Globalisation is a controversial but undeniable driving force in the modern world. Universities are faced with the question of how long they can ignore its implications. This article looks at the generation of a graduate and how the definition of a small, globally common core body of knowledge combined with collaboration between universities may meet the challenges these implications raise.

Duley, R.; Teaching Cheating (Published: December 15 , 2003) (FASE, 13(12)
Abstract:
Plagiarism persists throughout academia. It is like a lunatic asylum - everyone knows it exists, no-one wants to be associated with it. Students (and, regrettably, faculty) are regularly exposed as cheats and frequently see their careers ruined as a consequence. Much of the problem appears to be that few really understand what constitutes plagiarism, which frequently gives rise to pleas that the offence was committed inadvertently.
Proactivity in this field appears to be scarce. Many commentators refer to detection and punishment but research has revealed little work in the area of stopping the issue arising. Given that some training in computer programming has become ‘de rigueur’ in most undergraduate programs, this paper presents a programming approach to addressing the general problem of plagiarism. In short, it advocates the policy of setting a thief to catch a thief, of using a study of plagiarism, and an assignment to create cheat-catching software, as a salient warning to eschew the practice.

Public Submissions

Duley, Rick; Seeing Our Way Clear: finding suitable quality factors in frames for prescription safety eyeware.
Standards Australia (The Committee Reviewing Standards for Prescription Safety Eyewear): 2002
Abstract:
Submission concerning the structural standards to be applied to frames certified for use as safety spectacle frames using prescription lenses.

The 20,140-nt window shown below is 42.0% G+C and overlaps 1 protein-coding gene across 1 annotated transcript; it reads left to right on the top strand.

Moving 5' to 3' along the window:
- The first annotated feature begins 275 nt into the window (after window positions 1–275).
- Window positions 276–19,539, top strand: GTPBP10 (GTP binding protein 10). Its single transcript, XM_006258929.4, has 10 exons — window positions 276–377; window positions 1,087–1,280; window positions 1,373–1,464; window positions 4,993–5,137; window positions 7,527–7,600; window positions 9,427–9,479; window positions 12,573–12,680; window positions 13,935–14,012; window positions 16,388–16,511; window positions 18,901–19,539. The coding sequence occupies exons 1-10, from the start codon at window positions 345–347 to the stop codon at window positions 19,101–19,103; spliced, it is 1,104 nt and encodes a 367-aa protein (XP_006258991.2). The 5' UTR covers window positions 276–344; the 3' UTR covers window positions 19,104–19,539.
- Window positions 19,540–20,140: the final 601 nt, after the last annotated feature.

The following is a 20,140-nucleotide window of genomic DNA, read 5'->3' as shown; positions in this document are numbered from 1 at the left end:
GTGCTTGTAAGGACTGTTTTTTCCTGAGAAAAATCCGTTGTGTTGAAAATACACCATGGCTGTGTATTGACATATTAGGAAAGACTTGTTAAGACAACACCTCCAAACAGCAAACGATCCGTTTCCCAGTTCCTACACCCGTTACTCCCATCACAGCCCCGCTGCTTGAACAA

Duley, Rick and Shaw, D T; Keeping the e-Bastards Honest.
Parliament of Victoria, Scrutiny of Acts and Regulations Committee (Inquiry into Electronic Democracy): 2002
Abstract:
Submission proposing the use of use-once Smart Cards as a means of providing an audit trail in the process of electronic voting without compromising voter anonymity.

Occupational Safety and Health

Duley, Rick; Why do you make it tougher? Let's make reasonable rules
ISHN Guest Blog: March1, 2013
Abstract:
Making Safety Advisors require compliance with silly rules simply compounds their problems. This blog describes a classic example of this sin
http://www.ishn.com/blogs/16-the-ishn-blog/post/95224-why-do-you-make-it-tougher

Duley, Rick; They Achieved the Impossible: Western Australian Resources Industry Makes Year Without Fatality
ISHN Magazine: March 21, 2013
Abstract:
In 2012 there were no fatal incidents in the WA Resources indistry.  This paper puts the case that empowerment of the workforce has been instrumental in achieving this landmark result.
http://www.ishn.com/articles/95409-they-achieved-the-impossible?v=preview

Ridgy-Didgy,
True-Blue,
Dinky-Die Aussies

Didn't I tell you that Australia is an immigrant nation?

These fella's were brought to Australia in the 1800s and played a pivotal role in supplying some vestige of regular transport in the 'Red Centre' of the country for a couple of generations (of humans that is, not camels).   When the roads got better, and the railway line got through, they were turned loose and left to their own devices.   Now they are exported to Arabia to vary the gene pool over there!

Along with them came a swag of Afghani camel-drivers who earned quite a reputation for getting supplies through when they couldn't!   In fact they earned such a reputation that a grateful nation named one of it's major railways - the one from Adelaide to Darwin - after them.   It's still called The 'Ghan.